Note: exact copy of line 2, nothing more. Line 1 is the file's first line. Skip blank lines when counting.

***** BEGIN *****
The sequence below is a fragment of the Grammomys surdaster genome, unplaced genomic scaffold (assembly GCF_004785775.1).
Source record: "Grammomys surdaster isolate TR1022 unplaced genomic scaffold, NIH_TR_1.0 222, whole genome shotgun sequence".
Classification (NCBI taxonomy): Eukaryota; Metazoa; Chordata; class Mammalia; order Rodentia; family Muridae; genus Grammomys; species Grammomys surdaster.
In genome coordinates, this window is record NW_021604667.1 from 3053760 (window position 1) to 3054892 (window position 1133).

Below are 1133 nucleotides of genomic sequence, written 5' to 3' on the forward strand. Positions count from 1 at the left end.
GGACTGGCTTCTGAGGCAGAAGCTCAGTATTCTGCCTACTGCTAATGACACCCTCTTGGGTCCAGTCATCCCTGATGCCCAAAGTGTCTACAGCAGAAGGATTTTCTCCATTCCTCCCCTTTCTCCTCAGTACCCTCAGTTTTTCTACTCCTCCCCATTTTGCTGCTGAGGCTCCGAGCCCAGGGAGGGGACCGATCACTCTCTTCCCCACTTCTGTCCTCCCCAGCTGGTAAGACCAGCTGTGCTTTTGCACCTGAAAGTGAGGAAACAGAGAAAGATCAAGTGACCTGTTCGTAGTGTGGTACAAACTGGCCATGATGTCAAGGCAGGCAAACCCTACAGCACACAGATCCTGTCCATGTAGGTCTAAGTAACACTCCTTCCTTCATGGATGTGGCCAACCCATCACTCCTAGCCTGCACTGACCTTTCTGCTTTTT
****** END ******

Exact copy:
Source record: "Grammomys surdaster isolate TR1022 unplaced genomic scaffold, NIH_TR_1.0 222, whole genome shotgun sequence".